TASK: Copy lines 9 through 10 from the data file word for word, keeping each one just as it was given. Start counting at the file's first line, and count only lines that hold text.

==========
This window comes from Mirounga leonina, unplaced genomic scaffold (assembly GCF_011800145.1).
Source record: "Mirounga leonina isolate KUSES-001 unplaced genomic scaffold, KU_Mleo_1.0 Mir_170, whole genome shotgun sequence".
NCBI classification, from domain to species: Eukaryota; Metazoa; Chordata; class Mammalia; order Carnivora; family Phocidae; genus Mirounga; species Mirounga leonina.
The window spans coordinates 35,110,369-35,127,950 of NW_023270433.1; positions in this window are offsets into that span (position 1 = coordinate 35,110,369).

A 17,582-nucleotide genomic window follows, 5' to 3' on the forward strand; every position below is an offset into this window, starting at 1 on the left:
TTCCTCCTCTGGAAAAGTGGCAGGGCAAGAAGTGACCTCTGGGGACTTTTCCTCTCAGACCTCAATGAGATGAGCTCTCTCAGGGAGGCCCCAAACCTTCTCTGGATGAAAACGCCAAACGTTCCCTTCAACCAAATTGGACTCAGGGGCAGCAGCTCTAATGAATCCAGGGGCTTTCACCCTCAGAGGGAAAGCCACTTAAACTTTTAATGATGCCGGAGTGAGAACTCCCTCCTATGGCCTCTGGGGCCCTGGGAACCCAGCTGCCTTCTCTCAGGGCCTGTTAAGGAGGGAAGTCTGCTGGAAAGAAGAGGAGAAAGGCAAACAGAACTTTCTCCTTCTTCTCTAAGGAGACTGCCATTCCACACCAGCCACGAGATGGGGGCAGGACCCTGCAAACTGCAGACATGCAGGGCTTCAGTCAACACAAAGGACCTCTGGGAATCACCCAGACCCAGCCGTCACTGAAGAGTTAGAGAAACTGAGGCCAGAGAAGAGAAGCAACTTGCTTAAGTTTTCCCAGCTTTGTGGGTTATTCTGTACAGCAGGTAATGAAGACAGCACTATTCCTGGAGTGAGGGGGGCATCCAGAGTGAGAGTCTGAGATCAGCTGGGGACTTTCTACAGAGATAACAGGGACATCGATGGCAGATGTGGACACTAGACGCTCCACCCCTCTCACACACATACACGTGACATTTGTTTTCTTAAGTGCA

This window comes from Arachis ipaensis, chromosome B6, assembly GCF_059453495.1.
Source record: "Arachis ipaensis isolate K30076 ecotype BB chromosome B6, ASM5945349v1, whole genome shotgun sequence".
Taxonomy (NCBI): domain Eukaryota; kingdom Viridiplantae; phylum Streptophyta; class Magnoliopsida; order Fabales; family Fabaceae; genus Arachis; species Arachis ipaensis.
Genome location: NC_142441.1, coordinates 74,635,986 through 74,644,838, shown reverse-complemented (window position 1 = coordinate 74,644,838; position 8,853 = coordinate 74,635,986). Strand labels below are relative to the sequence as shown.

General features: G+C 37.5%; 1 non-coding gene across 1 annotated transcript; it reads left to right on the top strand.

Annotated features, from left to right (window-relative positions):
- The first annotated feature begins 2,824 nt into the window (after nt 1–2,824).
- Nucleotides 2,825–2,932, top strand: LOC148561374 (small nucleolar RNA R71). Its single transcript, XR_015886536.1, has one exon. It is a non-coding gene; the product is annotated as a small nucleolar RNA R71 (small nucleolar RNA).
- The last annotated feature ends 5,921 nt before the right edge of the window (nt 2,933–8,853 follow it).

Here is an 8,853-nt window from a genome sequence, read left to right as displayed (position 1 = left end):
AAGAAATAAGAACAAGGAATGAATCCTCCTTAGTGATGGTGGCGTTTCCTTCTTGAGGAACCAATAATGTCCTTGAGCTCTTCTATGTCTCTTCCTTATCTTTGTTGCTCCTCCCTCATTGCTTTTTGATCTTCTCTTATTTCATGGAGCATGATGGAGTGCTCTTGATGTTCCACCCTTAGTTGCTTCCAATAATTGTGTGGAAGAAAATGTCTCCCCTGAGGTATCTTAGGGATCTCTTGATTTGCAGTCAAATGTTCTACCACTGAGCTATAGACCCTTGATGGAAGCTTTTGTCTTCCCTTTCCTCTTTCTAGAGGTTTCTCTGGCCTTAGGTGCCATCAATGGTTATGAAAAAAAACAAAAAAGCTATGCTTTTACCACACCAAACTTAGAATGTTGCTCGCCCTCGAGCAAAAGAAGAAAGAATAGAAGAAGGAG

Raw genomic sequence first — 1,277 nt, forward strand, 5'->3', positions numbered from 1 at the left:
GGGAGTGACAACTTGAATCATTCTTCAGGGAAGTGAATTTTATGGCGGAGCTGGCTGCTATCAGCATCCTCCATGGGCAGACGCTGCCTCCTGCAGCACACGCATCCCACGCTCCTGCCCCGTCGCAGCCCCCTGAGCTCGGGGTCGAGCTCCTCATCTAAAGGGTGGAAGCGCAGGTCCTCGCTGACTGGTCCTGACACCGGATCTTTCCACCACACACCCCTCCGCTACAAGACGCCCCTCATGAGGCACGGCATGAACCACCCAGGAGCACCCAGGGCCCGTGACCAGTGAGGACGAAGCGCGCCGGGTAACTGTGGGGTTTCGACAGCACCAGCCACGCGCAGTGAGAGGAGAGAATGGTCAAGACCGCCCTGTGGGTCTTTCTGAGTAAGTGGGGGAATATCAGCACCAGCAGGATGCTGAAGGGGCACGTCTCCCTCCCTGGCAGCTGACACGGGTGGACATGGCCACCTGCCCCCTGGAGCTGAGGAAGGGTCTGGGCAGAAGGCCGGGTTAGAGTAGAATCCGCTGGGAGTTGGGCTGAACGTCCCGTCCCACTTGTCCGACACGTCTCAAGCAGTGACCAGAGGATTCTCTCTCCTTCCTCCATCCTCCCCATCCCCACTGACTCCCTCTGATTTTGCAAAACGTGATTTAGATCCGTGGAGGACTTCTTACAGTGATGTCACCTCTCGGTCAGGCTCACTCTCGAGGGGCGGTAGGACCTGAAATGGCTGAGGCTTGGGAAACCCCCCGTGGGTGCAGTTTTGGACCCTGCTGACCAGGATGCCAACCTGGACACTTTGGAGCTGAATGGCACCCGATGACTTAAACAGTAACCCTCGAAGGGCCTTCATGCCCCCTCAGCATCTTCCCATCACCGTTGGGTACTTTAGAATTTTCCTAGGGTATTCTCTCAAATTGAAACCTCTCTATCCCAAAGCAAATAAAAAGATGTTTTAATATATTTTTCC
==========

Taxonomy (NCBI): domain Eukaryota; kingdom Viridiplantae; phylum Streptophyta; class Magnoliopsida; order Fabales; family Fabaceae; genus Arachis; species Arachis ipaensis.
Genome location: NC_142441.1, coordinates 74,635,986 through 74,644,838, shown reverse-complemented (window position 1 = coordinate 74,644,838; position 8,853 = coordinate 74,635,986). Strand labels below are relative to the sequence as shown.